Unfortunately, antiepileptic drug therapy fails to control seizure activity in a relevant percentage of epilepsy patients. Epidemiological
data as well as findings in human epileptic tissue and in rodent models indicate that drug resistance is a multi-factorial phenomenon
with various factors contributing to therapeutic failure. Enhanced efflux transport of antiepileptic drugs as a consequence of
seizure-associated up-regulation of transporters such as P-glycoprotein constitutes one factor discussed in this context. Evidence exists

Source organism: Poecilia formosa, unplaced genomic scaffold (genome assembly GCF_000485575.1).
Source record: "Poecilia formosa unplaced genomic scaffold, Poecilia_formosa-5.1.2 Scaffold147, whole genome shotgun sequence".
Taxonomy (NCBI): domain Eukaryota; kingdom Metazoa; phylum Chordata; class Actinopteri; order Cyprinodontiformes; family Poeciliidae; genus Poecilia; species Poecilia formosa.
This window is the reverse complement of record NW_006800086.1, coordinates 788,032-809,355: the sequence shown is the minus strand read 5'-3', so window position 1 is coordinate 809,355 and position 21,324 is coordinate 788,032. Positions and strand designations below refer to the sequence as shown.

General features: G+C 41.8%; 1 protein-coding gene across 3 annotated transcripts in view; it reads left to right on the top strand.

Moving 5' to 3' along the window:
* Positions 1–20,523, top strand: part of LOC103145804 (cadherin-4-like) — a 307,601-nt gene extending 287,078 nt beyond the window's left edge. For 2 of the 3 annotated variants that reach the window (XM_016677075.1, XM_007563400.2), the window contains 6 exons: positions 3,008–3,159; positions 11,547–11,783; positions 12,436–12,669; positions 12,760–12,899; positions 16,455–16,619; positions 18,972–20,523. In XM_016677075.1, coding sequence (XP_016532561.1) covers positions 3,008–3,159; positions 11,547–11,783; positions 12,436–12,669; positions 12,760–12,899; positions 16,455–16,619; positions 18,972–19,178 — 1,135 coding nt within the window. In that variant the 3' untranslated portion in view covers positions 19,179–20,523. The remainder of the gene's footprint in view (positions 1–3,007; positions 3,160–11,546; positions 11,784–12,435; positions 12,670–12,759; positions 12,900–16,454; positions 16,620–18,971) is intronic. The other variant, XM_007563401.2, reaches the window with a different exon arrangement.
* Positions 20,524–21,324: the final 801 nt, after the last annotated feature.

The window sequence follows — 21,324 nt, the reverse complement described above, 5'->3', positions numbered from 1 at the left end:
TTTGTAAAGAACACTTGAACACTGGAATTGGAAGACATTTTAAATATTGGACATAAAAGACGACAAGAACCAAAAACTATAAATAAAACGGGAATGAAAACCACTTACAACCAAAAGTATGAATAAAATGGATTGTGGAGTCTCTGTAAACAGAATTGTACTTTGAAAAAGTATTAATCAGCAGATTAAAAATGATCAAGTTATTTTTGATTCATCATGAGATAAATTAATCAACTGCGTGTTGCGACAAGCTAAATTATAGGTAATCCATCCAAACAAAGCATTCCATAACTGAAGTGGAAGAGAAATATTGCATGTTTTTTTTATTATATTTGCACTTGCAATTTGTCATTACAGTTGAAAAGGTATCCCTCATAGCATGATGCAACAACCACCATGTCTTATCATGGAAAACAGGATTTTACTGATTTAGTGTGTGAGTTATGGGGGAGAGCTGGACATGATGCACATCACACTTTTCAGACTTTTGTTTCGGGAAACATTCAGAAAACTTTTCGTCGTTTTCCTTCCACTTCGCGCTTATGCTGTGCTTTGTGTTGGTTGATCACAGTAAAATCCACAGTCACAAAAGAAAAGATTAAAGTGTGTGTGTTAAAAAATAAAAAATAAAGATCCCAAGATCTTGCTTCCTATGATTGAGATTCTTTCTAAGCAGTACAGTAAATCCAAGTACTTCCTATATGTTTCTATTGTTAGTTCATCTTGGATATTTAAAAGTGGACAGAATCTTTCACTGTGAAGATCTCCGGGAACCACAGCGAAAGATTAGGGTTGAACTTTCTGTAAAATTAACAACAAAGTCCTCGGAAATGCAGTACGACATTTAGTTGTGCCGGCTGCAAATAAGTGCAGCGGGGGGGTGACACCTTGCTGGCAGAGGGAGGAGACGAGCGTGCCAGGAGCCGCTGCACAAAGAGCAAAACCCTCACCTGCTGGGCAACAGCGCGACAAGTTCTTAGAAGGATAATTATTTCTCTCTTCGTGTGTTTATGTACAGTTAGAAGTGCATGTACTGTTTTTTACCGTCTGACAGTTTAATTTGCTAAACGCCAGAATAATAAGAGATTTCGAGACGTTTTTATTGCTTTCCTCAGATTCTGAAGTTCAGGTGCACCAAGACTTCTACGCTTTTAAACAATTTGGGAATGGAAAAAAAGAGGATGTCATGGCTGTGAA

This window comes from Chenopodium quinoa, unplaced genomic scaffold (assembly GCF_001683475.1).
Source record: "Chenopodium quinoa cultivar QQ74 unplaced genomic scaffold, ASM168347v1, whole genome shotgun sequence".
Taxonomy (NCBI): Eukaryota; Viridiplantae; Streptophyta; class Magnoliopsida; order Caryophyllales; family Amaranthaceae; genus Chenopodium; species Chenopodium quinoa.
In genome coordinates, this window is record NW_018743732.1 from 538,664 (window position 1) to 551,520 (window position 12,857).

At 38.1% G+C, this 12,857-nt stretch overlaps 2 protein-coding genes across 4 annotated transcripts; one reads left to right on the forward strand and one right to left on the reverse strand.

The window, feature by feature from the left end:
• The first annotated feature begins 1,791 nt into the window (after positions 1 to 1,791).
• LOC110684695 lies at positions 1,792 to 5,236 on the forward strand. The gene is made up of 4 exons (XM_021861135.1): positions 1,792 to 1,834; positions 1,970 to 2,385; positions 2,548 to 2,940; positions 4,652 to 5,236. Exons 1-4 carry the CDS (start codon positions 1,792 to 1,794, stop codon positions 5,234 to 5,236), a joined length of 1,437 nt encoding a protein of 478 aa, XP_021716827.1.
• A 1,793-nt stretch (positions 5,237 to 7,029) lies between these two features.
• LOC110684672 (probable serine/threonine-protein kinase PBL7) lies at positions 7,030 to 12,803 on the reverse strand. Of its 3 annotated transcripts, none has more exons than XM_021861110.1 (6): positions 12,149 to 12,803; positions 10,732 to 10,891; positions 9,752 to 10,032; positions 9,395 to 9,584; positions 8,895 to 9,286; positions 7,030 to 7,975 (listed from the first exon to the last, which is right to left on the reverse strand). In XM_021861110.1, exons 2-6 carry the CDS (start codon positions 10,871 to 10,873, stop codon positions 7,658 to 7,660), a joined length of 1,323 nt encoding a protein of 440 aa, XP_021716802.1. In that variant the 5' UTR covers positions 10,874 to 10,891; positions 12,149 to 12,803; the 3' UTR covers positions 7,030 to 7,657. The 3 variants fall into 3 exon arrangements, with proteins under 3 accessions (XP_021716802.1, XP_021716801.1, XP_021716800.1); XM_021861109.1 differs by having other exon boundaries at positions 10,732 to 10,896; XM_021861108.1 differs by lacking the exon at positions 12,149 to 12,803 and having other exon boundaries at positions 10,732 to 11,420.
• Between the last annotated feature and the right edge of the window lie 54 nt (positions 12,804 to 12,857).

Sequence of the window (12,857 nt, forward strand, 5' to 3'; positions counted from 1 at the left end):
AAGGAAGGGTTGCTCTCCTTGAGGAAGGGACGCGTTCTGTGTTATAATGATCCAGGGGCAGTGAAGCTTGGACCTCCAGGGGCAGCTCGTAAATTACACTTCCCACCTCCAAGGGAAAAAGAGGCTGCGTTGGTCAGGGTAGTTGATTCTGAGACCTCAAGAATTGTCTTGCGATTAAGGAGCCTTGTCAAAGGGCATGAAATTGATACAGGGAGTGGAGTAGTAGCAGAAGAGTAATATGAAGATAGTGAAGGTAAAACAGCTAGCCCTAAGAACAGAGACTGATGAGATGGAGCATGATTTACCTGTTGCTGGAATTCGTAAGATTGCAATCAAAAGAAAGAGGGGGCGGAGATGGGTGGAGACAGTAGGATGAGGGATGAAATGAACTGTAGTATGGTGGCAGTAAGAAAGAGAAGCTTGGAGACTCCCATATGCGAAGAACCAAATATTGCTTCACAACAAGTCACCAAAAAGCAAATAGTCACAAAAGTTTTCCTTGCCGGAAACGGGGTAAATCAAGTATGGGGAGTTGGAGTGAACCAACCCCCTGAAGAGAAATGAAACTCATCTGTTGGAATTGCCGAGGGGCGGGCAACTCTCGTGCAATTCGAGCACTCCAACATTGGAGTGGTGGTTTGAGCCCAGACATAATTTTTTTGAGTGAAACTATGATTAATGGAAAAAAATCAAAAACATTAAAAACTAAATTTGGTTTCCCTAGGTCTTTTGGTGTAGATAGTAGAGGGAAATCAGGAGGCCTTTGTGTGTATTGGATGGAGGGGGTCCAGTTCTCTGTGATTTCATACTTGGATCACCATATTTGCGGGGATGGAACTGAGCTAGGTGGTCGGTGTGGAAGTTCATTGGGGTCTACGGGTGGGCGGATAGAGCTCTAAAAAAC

that expression rates of P-glycoprotein correlate with drug response in rodent models and in patients. Moreover, add-on of a Pglycoprotein
modulator proved to be efficacious in a rat model of drug-resistant epilepsy.
Further proof is obviously needed regarding the relative functional relevance of blood-brain barrier efflux for antiepileptic drug efficacy
in epilepsy patients. Ongoing studies with positron emission tomography using transporter substrate radiotracers might provide further information.
However, these studies also face major challenges considering the complexity of various factors affecting the kinetics of radiotracers
in central nervous system pathologies.